2. Examine your visitors and pretend to identify their various ailments - including a fever, a bruise, a rotten tooth, and persistent cough.

  3. Ask the visitor with a “fever”what astrological sign he or she was born under?” Then explain why “you will consult a star chart before treating him or her. “

  4. Pretend to place a poultice (a paste made of herbs) on the “bruise” that one of your visitors has. Explain howyou use herbs such as marjoram to make poultices. “

  5. Offer to pull out the “rotten tooth” that one of your visitors has. If they refuse to have this done, pretend to create solution of vinegar, oil, and sulfur. Explain thatthis may relive some of the pain.

  6. Pretend to place a leech on the forearm of the visitor with the “persistent cough.” Explain whydoctors use the technique of bloodletting to ___________________________________________ . “

  7. Offer your visitors “some wormwood (a strong-smelling plant) to place on their clothes to repel fleas. “

  8. Host-Ask your visitors if “they have any questions?”, and answer them. Thank them for coming, and say goodbye using the

Spanish word adios (pronounce ah-dee-OHS).

SCRIPT 4.6

  1. Host-Greet your visitors by using the using Spanish words

Buenos Dias (pronounced BYWAY-nohs DEE-ahs).

  1. Explain that they have entered a doctor’s office in a Spanish city.

  2. Examine your visitors and pretend to identify their various ailments - including a fever, a bruise, a rotten tooth, and persistent cough.

  3. Ask the visitor with a “fever”what astrological sign he or she was born under?” Then explain why “you will consult a star chart before treating him or her. “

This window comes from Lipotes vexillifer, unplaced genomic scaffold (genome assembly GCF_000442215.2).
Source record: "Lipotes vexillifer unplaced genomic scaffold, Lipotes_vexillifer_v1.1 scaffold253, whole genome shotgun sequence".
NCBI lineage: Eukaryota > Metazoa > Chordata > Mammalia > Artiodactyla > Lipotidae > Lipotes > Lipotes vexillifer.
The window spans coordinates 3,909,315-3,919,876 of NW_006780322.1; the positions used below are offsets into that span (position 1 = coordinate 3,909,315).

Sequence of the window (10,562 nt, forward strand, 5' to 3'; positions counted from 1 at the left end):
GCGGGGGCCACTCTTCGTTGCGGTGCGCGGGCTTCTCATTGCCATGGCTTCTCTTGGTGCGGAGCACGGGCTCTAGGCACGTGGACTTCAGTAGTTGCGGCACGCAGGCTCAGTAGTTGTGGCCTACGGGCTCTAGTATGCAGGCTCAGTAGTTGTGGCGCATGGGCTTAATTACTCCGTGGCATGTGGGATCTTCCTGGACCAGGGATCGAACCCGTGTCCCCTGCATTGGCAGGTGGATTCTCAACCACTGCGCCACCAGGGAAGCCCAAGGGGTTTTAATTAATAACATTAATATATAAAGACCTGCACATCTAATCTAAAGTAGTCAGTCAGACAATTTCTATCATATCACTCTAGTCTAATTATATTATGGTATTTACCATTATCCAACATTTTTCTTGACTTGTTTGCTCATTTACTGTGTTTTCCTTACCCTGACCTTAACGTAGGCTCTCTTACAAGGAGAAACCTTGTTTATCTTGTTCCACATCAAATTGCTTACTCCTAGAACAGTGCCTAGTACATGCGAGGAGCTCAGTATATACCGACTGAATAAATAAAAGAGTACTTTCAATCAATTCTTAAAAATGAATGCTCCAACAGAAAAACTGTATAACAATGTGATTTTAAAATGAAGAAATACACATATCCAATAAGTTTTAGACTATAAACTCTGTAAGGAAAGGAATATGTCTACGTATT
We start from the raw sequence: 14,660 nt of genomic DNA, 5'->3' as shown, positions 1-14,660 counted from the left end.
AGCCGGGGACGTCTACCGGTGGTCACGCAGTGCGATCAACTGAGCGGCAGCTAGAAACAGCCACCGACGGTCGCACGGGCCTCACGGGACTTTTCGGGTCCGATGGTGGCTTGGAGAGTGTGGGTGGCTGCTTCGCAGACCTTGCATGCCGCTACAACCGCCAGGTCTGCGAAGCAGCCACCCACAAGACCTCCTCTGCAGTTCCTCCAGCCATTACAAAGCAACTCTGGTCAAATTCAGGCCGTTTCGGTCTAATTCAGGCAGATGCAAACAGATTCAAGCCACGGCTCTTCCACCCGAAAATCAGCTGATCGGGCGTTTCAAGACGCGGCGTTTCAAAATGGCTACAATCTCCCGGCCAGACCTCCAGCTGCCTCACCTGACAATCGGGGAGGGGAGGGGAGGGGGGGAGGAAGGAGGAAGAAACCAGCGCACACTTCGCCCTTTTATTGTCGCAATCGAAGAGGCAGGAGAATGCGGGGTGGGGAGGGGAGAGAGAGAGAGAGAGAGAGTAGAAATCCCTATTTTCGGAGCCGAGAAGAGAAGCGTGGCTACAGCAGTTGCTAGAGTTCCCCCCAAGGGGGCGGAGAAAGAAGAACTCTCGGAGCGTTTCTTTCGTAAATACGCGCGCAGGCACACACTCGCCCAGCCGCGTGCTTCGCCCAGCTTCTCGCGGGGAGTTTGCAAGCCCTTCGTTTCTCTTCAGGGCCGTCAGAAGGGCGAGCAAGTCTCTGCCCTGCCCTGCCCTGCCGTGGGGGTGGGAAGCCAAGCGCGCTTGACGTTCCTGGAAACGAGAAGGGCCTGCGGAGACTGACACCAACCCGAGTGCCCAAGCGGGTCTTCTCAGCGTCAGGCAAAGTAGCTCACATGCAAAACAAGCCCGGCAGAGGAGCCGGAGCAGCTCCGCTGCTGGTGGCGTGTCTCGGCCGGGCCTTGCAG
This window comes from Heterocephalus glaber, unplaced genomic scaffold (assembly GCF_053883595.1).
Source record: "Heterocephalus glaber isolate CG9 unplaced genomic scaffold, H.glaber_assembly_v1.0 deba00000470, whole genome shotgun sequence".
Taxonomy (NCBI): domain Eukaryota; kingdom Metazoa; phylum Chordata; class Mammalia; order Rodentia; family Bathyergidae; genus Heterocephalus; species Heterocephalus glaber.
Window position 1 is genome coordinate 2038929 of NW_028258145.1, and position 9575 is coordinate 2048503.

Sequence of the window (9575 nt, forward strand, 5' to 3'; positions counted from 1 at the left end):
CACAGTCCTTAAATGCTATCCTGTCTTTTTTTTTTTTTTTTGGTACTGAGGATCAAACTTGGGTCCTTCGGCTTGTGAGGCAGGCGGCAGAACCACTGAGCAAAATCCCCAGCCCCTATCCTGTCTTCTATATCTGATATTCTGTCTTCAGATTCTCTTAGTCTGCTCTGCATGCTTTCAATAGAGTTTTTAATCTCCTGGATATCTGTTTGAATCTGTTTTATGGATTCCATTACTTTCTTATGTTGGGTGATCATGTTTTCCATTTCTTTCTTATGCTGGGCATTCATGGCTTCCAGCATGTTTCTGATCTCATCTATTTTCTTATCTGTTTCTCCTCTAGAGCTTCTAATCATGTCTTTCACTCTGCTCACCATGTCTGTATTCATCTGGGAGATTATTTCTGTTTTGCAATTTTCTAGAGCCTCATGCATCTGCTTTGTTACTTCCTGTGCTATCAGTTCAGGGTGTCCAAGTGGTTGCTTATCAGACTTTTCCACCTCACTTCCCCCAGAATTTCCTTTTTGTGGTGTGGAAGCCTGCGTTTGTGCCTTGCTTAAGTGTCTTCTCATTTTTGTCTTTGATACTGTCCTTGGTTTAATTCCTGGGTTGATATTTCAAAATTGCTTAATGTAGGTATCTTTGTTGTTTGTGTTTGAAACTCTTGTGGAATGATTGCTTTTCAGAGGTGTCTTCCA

4. Pretend to place a poultice (a paste made of herbs) on the “bruise” that one of your visitors has. Explain howyou use herbs such as marjoram to make poultices. “

  5. Offer to pull out the “rotten tooth” that one of your visitors has. If they refuse to have this done, pretend to create solution of vinegar, oil, and sulfur. Explain thatthis may relive some of the pain.

  6. Pretend to place a leech on the forearm of the visitor with the “persistent cough.” Explain whydoctors use the technique of bloodletting to _____________________________________ . “

  7. Offer your visitors “some wormwood (a strong-smelling plant) to place on their clothes to repel fleas. “

  8. Host-Ask your visitors if “they have any questions?”, and answer them. Thank them for coming, and say goodbye using the Spanish word adios (pronounce ah-dee-OHS).


Student Handout 4.7 - Preparing an Interactive Dramatization about Crime and Punishment


Work with your group to create an interactive dramatization about crime and punishment. Follow the steps below. Have your teacher initial each step as you complete it.

____ Step 1: Review the roles. Your teacher will assign you a role. With your group, read the info below. Make sure everyone understands their responsibilities.

Historian: You will lead the group during Step 2. Make sure everyone understands and uses key historical information about crime and punishment in the dramatization.

Director: You will lead the group during Step 3. Make sure the dramatization includes all of the required elements and that everyone is equally involved.

Props Master: You will lead the group during Step 4 as it organizes and gathers costumes and props. You are responsible for making sure the dramatization is as realistic as possible.

Host: You will lead the group during Step 5 as it rehearses its dramatization. During the presentation, you will invite audience members to participate and answer any questions they have.

____ Step 2: Learn about crime and punishment. Carefully examine Transparency 4F: A Medieval Judge Arbitrates a Case to see what the image reveals about crime and punishment in medieval Europe. Then take turns reading aloud the information about crime and punishment in Section 4.7. Afterward, the Historian should lead a group discussion of the questions below. Use the discussion to complete the corresponding section of Reading Notes 4.7 in your Grey Workbook.

  1. Why were towns in medieval Europe such dangerous places?

  2. What were two methods for deciding the guilt or innocence of accused criminals in the Early Middle Ages?

  3. What were some ways criminals were punished in medieval Europe?

  4. How did the way in which those accused of crimes were treated begin to improve in the 12th century?